▫️ For the first time in WEC history, two 100% female crews will participate in the entire championship: Richard Mille Racing Team (LMP2) and Iron Lynx (LMGTE Am). The six women entered set the record for female drivers in an FIA World Championship.

▫️ It should be noted that the presence in WEC also guarantees all competitors an invitation to the 24 Hours of Le Mans for next June. Among the more anecdotal changes, it should be recalled that the choice of numbers is no longer imposed by the organisers. Each team can now choose the one of its choice, but also the possibility of styling it, while respecting the colour code specific to each of the four WEC categories.

1969 – 2019 Celebrating 50 years

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Next year will mark the 50 years anniversary of my first to the 24h race which will call  for some serious celebrations together with my friend Chris who actually initiated this epic weekend.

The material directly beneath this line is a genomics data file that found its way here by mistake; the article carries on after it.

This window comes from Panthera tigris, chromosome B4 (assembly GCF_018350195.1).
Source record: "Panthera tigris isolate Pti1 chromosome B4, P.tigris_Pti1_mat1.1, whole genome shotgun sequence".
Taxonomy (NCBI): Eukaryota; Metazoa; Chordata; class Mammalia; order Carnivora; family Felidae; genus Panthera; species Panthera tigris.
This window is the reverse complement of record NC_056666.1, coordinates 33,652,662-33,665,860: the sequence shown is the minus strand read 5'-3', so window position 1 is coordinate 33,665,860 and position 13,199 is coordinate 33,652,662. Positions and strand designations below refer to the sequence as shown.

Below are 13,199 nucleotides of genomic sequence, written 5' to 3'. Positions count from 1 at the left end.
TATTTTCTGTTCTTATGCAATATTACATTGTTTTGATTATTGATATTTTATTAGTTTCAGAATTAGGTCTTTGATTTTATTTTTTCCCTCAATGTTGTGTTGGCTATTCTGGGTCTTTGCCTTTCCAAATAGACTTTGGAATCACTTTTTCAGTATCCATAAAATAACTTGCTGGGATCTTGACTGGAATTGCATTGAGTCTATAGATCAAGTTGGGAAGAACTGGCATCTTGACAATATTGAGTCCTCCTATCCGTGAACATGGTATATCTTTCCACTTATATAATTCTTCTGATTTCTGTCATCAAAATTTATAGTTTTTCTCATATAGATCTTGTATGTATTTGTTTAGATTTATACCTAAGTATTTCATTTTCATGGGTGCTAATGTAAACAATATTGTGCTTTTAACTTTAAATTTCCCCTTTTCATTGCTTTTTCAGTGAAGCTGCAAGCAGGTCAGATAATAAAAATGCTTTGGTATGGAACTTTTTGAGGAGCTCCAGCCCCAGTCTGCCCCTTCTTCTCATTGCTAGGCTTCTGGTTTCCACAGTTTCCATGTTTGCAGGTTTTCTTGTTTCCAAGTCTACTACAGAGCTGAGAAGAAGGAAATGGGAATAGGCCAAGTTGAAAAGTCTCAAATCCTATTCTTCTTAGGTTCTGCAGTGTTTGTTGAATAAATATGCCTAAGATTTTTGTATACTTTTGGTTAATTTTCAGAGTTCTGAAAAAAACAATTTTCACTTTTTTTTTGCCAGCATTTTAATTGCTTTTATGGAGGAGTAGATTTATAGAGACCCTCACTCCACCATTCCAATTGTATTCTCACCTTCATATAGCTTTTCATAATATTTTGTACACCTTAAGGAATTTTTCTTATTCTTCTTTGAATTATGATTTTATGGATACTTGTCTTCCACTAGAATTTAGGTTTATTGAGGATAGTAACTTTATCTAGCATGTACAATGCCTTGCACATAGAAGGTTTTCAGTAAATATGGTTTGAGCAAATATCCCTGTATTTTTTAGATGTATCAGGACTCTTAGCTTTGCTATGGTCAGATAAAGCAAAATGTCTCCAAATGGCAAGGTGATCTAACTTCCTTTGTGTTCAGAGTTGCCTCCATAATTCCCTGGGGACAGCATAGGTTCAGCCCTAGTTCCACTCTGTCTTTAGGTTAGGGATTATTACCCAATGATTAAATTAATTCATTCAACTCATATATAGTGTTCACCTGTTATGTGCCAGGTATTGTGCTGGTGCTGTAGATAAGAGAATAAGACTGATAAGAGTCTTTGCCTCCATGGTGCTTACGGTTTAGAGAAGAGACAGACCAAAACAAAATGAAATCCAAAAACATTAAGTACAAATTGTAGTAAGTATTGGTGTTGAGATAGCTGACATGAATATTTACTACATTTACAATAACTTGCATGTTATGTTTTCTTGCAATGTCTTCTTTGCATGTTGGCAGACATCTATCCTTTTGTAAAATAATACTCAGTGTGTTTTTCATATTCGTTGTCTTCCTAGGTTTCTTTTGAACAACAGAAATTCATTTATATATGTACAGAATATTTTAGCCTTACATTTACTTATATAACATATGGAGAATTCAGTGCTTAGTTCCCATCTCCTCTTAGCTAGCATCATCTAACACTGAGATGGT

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Friday June 14th

Chris turns up from England at our house near Paris as planned. Not too sure what happened that evening but going out with my friends was the most likely scenario. Our planned escapade to Le Mans was kept a secret due to the fact that it was the 1st communion weekend for my younger brother and family and family friends were turning up from all over France for the celebrations.

Saturday June 15th

Everybody is dressed for the occasion, ready to go to church ceremony. I have to follow my parents. However at the church, as expected, there is such a crowd that I can easily get away unnoticed. My friend Aline is waiting as arranged round the corner and she gives me a ride home a couple of miles up the road on her moped. We meet up with Chris and Brigitte. Time for me to change and finish packing my rucksack.

The girls give us a ride to the local train station without forgetting to stop at our local grocery store to purchase a few provisions on my parent’s account.

First step: The 20 minutes train ride into Paris.

Second step: The 3 hours train ride from Paris to Le Mans. It was a dedicated train scheduled to arrive a couple of hours or so before the race start. And indeed it did.